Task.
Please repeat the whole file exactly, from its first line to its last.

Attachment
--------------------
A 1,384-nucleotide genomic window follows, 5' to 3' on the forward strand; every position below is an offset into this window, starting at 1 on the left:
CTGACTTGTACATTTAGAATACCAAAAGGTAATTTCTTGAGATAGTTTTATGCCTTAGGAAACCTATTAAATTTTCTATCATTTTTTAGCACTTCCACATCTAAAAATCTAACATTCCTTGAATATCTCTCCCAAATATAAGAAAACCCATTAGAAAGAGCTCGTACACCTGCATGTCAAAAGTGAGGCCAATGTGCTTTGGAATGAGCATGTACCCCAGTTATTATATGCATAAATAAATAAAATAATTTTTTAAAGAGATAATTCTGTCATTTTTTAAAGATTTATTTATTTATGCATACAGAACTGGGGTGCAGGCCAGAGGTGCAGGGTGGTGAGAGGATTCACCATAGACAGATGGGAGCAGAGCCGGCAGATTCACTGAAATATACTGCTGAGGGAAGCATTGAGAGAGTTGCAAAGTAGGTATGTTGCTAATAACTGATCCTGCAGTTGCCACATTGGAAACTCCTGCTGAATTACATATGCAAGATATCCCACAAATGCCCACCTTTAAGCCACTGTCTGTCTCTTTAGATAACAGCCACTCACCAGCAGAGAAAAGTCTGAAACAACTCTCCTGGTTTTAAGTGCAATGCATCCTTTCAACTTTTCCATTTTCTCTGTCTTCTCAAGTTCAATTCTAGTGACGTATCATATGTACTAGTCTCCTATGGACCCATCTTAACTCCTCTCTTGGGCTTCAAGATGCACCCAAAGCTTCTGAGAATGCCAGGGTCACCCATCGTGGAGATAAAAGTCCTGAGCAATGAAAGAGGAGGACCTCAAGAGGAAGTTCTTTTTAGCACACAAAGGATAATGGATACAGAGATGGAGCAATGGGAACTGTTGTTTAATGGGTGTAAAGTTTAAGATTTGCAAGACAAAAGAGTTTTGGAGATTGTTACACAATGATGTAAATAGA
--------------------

A 1,384-nucleotide genomic window follows, 5' to 3' on the forward strand; every position below is an offset into this window, starting at 1 on the left:
CTGACTTGTACATTTAGAATACCAAAAGGTAATTTCTTGAGATAGTTTTATGCCTTAGGAAACCTATTAAATTTTCTATCATTTTTTAGCACTTCCACATCTAAAAATCTAACATTCCTTGAATATCTCTCCCAAATATAAGAAAACCCATTAGAAAGAGCTCGTACACCTGCATGTCAAAAGTGAGGCCAATGTGCTTTGGAATGAGCATGTACCCCAGTTATTATATGCATAAATAAATAAAATAATTTTTTAAAGAGATAATTCTGTCATTTTTTAAAGATTTATTTATTTATGCATACAGAACTGGGGTGCAGGCCAGAGGTGCAGGGTGGTGAGAGGATTCACCATAGACAGATGGGAGCAGAGCCGGCAGATTCACTGAAATATACTGCTGAGGGAAGCATTGAGAGAGTTGCAAAGTAGGTATGTTGCTAATAACTGATCCTGCAGTTGCCACATTGGAAACTCCTGCTGAATTACATATGCAAGATATCCCACAAATGCCCACCTTTAAGCCACTGTCTGTCTCTTTAGATAACAGCCACTCACCAGCAGAGAAAAGTCTGAAACAACTCTCCTGGTTTTAAGTGCAATGCATCCTTTCAACTTTTCCATTTTCTCTGTCTTCTCAAGTTCAATTCTAGTGACGTATCATATGTACTAGTCTCCTATGGACCCATCTTAACTCCTCTCTTGGGCTTCAAGATGCACCCAAAGCTTCTGAGAATGCCAGGGTCACCCATCGTGGAGATAAAAGTCCTGAGCAATGAAAGAGGAGGACCTCAAGAGGAAGTTCTTTTTAGCACACAAAGGATAATGGATACAGAGATGGAGCAATGGGAACTGTTGTTTAATGGGTGTAAAGTTTAAGATTTGCAAGACAAAAGAGTTTTGGAGATTGTTACACAATGATGTAAATAGA